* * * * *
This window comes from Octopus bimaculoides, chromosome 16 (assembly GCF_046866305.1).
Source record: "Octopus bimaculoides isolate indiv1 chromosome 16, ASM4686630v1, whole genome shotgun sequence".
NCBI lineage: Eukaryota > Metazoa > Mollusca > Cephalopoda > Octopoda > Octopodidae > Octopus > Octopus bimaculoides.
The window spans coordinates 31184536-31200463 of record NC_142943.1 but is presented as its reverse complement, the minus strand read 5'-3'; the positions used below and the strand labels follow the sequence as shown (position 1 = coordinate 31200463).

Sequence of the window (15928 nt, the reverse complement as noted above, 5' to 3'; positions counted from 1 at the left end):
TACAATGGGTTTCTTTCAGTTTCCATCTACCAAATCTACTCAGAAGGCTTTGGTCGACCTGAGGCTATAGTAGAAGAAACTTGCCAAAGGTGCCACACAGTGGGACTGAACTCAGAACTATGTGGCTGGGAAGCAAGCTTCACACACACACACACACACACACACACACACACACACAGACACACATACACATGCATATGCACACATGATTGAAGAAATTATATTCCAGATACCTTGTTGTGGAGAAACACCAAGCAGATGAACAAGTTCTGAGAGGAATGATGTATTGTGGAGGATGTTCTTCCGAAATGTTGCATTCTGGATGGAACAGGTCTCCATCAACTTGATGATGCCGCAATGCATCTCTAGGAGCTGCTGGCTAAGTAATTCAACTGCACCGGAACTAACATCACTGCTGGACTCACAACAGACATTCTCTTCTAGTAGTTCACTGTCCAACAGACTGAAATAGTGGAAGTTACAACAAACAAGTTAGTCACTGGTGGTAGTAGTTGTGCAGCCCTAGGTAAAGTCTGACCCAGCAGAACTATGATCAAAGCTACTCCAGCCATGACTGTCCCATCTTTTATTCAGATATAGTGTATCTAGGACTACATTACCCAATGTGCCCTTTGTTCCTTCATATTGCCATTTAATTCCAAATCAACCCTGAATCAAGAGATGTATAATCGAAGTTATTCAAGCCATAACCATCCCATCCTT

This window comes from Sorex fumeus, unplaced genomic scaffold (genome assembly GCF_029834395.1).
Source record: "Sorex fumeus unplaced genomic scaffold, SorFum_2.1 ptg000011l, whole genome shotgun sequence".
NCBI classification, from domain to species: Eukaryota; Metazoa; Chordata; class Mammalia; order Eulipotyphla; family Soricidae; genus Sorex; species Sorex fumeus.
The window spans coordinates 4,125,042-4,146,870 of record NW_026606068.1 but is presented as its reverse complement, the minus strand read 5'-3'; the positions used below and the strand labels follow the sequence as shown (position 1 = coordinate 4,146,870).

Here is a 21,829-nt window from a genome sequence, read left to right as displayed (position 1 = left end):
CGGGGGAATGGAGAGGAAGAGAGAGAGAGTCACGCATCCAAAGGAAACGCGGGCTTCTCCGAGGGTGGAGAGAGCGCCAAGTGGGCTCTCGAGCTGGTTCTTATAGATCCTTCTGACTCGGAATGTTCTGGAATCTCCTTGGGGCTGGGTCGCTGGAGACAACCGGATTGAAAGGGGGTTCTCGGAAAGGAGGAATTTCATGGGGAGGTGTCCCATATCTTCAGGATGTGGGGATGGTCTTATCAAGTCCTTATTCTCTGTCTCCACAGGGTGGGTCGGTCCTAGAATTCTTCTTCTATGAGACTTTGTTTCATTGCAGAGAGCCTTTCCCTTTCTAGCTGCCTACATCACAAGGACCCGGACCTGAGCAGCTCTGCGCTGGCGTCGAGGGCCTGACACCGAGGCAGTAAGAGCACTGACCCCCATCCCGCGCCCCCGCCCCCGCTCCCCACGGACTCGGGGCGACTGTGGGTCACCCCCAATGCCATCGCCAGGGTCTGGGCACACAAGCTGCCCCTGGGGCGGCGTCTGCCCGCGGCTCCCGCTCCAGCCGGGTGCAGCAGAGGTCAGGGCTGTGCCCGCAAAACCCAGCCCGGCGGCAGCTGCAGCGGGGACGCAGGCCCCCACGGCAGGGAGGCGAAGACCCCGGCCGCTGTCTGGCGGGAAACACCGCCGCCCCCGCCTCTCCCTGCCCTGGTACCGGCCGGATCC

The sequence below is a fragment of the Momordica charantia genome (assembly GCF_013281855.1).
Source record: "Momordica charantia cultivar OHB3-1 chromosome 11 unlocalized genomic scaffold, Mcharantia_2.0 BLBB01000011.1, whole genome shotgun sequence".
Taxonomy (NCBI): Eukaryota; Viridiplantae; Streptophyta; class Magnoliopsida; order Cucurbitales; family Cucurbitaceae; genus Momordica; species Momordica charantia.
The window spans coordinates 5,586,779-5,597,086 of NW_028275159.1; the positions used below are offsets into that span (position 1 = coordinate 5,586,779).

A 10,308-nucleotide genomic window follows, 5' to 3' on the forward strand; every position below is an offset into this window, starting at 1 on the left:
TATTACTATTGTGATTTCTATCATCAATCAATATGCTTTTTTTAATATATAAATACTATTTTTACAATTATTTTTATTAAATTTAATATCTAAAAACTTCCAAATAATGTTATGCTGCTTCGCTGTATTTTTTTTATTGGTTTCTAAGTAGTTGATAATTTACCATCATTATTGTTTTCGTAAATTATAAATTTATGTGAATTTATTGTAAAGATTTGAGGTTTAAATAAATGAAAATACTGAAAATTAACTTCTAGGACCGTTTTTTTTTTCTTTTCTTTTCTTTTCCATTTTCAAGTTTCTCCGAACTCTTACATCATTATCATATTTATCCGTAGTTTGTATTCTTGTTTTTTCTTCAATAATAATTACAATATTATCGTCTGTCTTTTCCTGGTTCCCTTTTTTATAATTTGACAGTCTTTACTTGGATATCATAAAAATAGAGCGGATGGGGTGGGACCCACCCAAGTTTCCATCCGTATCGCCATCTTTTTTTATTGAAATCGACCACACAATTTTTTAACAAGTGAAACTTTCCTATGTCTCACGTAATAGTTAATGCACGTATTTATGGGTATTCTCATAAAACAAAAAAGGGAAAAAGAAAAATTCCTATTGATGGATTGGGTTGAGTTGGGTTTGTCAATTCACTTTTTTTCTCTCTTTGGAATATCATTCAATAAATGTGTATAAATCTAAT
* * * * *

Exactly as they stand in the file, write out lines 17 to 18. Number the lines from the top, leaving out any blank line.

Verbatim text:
A 10,308-nucleotide genomic window follows, 5' to 3' on the forward strand; every position below is an offset into this window, starting at 1 on the left:
TATTACTATTGTGATTTCTATCATCAATCAATATGCTTTTTTTAATATATAAATACTATTTTTACAATTATTTTTATTAAATTTAATATCTAAAAACTTCCAAATAATGTTATGCTGCTTCGCTGTATTTTTTTTATTGGTTTCTAAGTAGTTGATAATTTACCATCATTATTGTTTTCGTAAATTATAAATTTATGTGAATTTATTGTAAAGATTTGAGGTTTAAATAAATGAAAATACTGAAAATTAACTTCTAGGACCGTTTTTTTTTTCTTTTCTTTTCTTTTCCATTTTCAAGTTTCTCCGAACTCTTACATCATTATCATATTTATCCGTAGTTTGTATTCTTGTTTTTTCTTCAATAATAATTACAATATTATCGTCTGTCTTTTCCTGGTTCCCTTTTTTATAATTTGACAGTCTTTACTTGGATATCATAAAAATAGAGCGGATGGGGTGGGACCCACCCAAGTTTCCATCCGTATCGCCATCTTTTTTTATTGAAATCGACCACACAATTTTTTAACAAGTGAAACTTTCCTATGTCTCACGTAATAGTTAATGCACGTATTTATGGGTATTCTCATAAAACAAAAAAGGGAAAAAGAAAAATTCCTATTGATGGATTGGGTTGAGTTGGGTTTGTCAATTCACTTTTTTTCTCTCTTTGGAATATCATTCAATAAATGTGTATAAATCTAAT